The man contemplated his caterpillar for a while and then he continued his journey until he approached a fork in the road. He must choose which path he would follow. He chose to walk the path of submission rather than the path of self-will. As he continued to travel he was lavished with many fine gifts. He was given suffering and he became wise. He was given kindness and he was kind. He was granted mercy and he was merciful. He was given forgiveness and he forgave others. Love was bestowed upon him and he loved. He was filled with joy and he gave thanks. He was blessed with faith and he glorified his maker.

Meanwhile, his caterpillar reached the end of its journey at the top of the utmost branch of the tree. There it was transformed into a beautiful butterfly, took wing and soared above the clouds into eternity.

Monday, August 3, 2009

Prepare to Fly

I’m a nice person most of the time and most of the children I teach are decent people. Our classroom is usually a haven of rest for the little people who occupy it but it can be a scary world outside the walls of our classroom. Wolves abound. How can I prepare my little fledglings to leave the safety of my wings and soar like eagles far above the wolves that roam the earth? How can I teach them to walk tall and confidently but at the same time to be watchful for the dangers that may lurk around the next corner? How can I prepare them to be neither predator nor prey? With enough encouragement, exhortation and coercion will they grow to be responsible and safe citizens in our society?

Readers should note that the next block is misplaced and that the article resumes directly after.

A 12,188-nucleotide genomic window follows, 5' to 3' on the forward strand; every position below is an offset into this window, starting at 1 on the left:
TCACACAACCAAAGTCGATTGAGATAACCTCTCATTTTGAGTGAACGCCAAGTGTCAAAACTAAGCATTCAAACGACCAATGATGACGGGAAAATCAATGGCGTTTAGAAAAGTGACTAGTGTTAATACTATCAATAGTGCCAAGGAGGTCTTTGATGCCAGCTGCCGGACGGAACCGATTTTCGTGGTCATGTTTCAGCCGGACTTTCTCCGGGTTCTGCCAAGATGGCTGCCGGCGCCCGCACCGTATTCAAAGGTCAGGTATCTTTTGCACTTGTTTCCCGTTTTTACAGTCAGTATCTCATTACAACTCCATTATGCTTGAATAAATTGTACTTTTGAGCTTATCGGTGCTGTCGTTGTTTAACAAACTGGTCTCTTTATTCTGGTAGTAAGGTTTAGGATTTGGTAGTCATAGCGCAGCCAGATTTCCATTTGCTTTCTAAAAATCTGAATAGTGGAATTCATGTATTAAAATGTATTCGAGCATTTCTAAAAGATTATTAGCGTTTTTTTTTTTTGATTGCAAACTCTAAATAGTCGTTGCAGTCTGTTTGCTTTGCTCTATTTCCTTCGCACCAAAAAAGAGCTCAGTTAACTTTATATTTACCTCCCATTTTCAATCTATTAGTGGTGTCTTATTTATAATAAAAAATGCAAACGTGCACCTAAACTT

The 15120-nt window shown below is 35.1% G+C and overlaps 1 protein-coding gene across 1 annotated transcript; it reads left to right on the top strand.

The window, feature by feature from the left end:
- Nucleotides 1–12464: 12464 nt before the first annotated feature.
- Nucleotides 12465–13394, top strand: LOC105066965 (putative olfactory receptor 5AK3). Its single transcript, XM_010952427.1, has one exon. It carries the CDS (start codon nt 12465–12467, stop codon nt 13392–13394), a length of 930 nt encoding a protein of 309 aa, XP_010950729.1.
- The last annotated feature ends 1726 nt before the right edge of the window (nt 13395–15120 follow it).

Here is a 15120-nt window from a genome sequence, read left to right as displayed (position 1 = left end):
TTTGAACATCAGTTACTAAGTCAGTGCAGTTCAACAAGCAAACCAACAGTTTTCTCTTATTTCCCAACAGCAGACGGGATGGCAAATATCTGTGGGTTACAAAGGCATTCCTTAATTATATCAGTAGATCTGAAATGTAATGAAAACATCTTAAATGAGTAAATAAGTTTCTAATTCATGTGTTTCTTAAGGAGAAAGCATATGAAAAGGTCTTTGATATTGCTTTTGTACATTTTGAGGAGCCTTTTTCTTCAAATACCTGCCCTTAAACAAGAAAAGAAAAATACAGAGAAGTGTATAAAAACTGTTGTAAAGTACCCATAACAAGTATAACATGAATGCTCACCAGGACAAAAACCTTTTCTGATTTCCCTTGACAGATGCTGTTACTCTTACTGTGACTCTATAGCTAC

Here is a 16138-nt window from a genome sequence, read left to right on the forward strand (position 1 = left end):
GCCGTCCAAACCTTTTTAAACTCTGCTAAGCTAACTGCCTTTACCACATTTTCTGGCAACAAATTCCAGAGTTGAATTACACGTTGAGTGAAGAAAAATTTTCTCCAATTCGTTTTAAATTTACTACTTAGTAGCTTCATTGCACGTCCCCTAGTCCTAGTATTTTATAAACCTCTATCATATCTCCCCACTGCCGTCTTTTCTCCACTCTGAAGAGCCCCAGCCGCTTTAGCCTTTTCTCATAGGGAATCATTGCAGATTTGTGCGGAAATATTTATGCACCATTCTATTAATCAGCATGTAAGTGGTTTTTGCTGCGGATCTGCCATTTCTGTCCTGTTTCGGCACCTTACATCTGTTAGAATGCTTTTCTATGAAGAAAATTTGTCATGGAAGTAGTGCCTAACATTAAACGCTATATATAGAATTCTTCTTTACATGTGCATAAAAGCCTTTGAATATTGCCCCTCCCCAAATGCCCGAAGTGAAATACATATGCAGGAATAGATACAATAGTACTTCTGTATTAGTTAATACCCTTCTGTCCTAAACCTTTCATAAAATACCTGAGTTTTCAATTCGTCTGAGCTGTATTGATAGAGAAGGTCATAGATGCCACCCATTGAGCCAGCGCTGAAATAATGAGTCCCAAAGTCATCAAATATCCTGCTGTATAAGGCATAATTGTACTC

Little Ashley gave me food for thought one day. “You know what?” she asked the class. “My daddy is kind of like the first little pig who built his house out of straw because Daddy drives everywhere instead of walking. He wants to get there fast and he doesn’t think about the bad things that could happen, like the air getting dirty. That’s like the first little pig. It just wanted to build its house fast and it didn’t think about the bad things that could happen later on, like getting eaten by a wolf.” Wow! This nugget of wisdom was presented by a moppet who wasn’t as old as the sweater I was wearing at the time. From there a huge discussion erupted about the importance of being responsible and working hard and the necessity of caring for the environment even when it is inconvenient.

The lights came on for me that day. I suddenly realized what my grandparents and great-grandparents knew all along. Fairy tales are an irreplaceable medium for character education. Fairy tales are a key that unlocks the child’s imagination allowing him or her to ruminate on how to live with dignity. Who can better teach a child that with freedom comes responsibility than the three little pigs or Goldilocks? The ugly duckling awakens ones empathy for others and teaches one to hope rather than despair. Little Red Riding Hood teaches us that one needs to have a healthy skepticism. Even dear old grandmothers can be deceiving.

Children have proven over and over again that they are capable of constructing their own learning through active and reflective thought. Take a fairy tale, plant it in their brains, ask a few “I wonder...” questions and wait. One fine day your seed will germinate, take roots and sprout. Your children will have a nugget of wisdom that they can carry with them for the rest of their days.